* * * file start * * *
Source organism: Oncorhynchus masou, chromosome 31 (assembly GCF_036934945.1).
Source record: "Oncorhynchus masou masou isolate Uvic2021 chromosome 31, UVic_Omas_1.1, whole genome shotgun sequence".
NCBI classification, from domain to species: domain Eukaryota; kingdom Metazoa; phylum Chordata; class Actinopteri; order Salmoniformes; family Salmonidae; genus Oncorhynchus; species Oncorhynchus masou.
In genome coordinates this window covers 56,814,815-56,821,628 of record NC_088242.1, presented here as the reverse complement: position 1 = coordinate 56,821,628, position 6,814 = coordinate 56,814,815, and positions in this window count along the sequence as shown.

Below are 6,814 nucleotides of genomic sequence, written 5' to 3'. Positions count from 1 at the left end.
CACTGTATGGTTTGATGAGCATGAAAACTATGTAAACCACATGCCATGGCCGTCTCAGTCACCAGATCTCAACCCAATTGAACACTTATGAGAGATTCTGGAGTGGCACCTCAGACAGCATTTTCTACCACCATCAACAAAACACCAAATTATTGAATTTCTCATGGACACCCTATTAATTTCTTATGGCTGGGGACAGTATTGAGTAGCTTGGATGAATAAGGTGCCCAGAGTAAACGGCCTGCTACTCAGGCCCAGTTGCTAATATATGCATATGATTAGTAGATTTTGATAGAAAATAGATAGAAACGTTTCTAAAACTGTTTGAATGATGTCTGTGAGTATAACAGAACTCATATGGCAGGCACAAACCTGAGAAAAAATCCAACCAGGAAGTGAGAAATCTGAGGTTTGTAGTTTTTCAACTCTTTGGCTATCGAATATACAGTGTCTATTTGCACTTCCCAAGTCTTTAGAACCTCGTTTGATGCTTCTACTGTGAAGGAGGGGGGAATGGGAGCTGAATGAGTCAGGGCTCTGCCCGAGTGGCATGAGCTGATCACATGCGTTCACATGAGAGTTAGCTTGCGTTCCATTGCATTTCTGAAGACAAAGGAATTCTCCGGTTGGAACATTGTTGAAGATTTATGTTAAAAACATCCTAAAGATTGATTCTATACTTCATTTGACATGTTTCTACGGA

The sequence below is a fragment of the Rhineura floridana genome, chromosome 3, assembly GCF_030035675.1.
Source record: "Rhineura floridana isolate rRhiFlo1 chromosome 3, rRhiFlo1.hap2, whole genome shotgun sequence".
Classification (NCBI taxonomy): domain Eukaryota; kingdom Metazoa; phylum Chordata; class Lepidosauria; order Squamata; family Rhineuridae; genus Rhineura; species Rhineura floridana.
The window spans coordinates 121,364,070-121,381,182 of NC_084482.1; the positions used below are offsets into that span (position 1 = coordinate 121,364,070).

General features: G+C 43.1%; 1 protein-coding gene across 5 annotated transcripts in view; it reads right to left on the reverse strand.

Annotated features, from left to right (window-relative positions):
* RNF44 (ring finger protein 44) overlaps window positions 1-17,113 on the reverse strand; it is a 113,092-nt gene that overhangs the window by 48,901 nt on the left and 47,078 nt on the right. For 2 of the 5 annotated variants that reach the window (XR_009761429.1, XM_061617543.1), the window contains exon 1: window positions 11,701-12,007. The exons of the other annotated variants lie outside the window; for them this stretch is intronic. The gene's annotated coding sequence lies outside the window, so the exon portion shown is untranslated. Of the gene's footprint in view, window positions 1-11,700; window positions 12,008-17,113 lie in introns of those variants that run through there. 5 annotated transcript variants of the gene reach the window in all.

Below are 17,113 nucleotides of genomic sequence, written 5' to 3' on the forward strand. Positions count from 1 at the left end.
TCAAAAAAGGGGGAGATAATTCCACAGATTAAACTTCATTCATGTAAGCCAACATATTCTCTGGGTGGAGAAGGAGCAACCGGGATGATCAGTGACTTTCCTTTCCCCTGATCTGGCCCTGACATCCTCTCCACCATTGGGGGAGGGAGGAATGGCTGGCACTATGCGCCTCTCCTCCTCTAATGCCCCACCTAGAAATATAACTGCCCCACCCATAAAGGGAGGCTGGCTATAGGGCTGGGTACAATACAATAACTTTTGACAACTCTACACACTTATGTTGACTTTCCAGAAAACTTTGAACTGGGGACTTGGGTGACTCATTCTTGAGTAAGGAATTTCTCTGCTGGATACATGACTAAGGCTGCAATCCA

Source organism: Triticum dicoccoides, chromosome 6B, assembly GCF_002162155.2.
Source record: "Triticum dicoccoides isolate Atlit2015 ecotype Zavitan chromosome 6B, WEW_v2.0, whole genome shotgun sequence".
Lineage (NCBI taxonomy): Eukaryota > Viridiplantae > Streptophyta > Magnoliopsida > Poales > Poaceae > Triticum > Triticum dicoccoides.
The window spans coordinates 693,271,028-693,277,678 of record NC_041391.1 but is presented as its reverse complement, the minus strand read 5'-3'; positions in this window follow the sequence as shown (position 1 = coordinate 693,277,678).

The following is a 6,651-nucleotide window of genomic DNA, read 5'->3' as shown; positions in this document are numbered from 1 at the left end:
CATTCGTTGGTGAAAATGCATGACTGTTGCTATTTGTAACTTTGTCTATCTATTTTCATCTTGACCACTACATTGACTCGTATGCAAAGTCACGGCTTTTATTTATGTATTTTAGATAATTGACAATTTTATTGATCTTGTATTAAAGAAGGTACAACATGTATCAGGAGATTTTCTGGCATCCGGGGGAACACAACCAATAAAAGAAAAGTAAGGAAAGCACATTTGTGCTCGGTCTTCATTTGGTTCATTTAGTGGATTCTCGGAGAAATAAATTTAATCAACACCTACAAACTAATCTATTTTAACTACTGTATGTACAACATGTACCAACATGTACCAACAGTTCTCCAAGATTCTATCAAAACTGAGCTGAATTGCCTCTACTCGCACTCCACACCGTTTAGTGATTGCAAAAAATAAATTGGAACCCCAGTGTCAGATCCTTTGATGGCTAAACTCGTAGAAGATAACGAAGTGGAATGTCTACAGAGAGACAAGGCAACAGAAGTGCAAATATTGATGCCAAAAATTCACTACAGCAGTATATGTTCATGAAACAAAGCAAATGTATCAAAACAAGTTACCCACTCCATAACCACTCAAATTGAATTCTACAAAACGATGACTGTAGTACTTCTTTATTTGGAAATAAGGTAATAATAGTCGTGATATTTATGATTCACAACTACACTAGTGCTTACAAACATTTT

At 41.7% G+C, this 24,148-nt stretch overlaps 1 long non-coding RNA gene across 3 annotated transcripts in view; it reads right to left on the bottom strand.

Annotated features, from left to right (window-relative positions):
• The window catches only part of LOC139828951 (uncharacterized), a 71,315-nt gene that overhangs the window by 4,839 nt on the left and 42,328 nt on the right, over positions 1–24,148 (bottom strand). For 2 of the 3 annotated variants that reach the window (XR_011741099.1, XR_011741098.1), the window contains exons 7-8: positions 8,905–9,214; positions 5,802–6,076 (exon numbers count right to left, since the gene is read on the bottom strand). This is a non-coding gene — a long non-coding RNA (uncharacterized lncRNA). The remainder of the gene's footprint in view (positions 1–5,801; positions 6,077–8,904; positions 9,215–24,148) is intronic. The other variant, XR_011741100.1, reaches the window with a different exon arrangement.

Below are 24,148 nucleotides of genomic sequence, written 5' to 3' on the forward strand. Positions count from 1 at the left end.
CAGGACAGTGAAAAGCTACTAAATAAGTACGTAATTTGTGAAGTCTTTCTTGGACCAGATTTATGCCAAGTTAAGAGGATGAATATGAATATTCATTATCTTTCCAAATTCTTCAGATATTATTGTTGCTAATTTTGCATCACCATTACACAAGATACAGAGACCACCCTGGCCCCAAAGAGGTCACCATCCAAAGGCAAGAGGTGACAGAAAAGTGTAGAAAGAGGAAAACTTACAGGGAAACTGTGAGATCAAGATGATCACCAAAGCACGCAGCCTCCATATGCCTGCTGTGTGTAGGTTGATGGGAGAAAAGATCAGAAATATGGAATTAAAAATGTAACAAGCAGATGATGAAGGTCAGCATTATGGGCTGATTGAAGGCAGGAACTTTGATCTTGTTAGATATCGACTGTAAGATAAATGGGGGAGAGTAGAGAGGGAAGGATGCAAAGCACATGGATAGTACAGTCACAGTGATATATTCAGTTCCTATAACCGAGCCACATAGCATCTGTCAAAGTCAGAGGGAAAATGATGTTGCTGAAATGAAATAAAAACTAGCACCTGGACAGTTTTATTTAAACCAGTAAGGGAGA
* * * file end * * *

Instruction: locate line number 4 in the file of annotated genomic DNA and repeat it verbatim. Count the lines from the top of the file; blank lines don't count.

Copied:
In genome coordinates this window covers 56,814,815-56,821,628 of record NC_088242.1, presented here as the reverse complement: position 1 = coordinate 56,821,628, position 6,814 = coordinate 56,814,815, and positions in this window count along the sequence as shown.